Organizational improvement and teamwork. The ideas are pretty simple but the reality of actually designing and implementing workplace improvement tends to be a little difficult. When we add in issues of corporate power and politics, of sensitivities to criticism and perceived failures, and the framework of collaboration between departments to get things done differently, it looks a bit more like this:
And, organizationally, it can sometimes look like this:
In the “Keeping Things Simple – Involving and Engaging” blog, I shared a cartoon that we call, “Trial and Error”:
Take a moment and look at the above image and react to what you see before moving on, please. Just consider what might be happening with the people and their workplace.
When I show this illustration to managers and ask for their reactions, we generally get a ratio of about 8 negative reactions to each positive one. In other words, eight reactions focused on the negative and what the people in the cartoon did wrong for every one positive thing about the situation. This is often called “constructive criticism,” but I am not sure what good it serves to continually point out what others are doing wrong. It does not build teamwork or increase engagement and it serves to smash down any intrinsic motivation that might have been occurring.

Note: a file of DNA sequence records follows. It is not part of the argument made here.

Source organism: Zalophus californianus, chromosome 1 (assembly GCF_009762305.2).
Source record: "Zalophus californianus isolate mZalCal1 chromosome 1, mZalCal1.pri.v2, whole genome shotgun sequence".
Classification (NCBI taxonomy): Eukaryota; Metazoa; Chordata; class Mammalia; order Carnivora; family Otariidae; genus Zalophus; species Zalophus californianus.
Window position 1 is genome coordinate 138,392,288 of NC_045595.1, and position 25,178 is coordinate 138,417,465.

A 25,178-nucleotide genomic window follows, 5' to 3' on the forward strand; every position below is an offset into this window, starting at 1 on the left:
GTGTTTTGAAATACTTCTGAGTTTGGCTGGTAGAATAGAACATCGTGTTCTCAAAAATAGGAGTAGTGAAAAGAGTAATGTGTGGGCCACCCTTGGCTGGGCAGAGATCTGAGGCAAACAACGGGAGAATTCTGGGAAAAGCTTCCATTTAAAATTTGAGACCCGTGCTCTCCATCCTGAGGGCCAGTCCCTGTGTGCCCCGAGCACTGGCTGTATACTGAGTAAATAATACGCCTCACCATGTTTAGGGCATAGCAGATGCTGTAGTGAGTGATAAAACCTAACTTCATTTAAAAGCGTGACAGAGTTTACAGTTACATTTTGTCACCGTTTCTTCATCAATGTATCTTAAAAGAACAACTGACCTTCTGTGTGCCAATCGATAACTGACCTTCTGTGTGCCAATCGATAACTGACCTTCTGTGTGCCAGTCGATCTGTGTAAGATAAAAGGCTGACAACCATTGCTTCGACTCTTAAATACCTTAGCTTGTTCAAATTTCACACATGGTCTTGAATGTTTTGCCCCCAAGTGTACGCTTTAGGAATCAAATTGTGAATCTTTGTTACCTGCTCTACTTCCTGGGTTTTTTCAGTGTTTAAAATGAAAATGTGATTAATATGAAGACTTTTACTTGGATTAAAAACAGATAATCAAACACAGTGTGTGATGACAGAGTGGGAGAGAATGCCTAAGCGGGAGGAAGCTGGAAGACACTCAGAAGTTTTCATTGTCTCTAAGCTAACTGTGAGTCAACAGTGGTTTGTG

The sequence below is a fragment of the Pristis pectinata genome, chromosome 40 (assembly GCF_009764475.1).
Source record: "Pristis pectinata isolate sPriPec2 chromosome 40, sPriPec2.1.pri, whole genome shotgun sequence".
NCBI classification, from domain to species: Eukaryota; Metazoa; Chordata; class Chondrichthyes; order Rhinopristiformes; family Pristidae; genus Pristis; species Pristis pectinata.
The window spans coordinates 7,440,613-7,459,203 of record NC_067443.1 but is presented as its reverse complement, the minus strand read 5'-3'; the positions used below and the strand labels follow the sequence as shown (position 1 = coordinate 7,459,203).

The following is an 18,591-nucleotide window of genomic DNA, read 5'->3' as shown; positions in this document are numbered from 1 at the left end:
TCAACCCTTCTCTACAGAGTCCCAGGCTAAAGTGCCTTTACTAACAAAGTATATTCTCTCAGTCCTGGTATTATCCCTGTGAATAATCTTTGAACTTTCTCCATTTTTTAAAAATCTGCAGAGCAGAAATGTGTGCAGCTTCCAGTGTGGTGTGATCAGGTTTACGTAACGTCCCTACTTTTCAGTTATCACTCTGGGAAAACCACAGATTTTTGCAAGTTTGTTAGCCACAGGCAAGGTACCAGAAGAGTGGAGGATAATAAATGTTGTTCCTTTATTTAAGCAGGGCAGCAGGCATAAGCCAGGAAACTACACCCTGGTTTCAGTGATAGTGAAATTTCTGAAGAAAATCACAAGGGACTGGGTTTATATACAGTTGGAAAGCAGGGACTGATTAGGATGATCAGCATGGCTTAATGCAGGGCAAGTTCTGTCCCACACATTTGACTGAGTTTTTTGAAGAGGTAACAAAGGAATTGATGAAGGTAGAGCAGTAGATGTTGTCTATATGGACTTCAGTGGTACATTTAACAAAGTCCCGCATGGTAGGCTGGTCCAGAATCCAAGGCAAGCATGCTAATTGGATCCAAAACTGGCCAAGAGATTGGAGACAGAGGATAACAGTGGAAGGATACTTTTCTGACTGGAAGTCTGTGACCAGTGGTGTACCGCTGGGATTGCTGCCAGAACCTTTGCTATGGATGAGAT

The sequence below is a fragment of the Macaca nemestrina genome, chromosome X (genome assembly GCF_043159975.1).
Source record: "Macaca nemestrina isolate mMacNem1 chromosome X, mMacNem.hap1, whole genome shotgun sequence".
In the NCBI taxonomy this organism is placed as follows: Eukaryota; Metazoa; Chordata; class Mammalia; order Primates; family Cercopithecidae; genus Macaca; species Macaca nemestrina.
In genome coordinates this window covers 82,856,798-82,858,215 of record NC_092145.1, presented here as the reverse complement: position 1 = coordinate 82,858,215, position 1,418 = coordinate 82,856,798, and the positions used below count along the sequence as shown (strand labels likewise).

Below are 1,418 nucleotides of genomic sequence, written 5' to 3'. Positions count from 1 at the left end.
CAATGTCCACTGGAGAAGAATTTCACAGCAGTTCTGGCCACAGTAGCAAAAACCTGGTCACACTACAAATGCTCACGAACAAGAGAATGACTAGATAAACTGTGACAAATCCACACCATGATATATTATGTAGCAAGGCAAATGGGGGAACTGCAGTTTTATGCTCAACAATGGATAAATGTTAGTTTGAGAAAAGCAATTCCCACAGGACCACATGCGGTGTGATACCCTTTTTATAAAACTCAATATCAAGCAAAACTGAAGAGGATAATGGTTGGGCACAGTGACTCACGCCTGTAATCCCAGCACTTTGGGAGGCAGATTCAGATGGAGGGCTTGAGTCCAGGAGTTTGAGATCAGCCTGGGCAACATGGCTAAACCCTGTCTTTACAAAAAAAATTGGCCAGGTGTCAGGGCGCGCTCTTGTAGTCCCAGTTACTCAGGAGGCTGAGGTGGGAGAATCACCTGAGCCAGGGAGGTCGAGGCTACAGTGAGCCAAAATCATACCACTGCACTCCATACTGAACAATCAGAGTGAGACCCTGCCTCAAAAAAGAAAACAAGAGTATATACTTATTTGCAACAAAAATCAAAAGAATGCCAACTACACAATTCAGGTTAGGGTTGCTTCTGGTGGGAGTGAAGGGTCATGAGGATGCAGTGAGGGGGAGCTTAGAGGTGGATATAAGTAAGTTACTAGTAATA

Managers should be trained to look for business improvement opportunities and to look for things that can be improved. This serves solid business purposes. But when this gets expressed as Non-Support for Change and Risk-Taking, we cannot expect others to just go along with that.
What we commonly see looks like this:
We embed the good with the blame and the people are more likely to run over the top of the hill and hide than come back to the wagon and continue to make improvements. Sure, their first attempt was pretty quirky and maybe they missed an idea or two about how they could get things done better.
But they also added a horse to the situation — more horsepower, as it were. And YOU probably have not considered whether this might actually work. What if the next step simply looked like this:
Allow people to do things and celebrate their successes.
Improvement is a continuous process, one that requires celebration of what is accomplished and continued reflection on possibilities and potential shifts in resource utilization. One might think that there is a train in their future?
For the FUN of It!
Dr. Scott Simmerman is a designer of team building games and organization improvement tools. Managing Partner of Performance Management Company since 1984, he is an experienced presenter and consultant. Connect with Scott on Google+ – you can reach Scott at email@example.com
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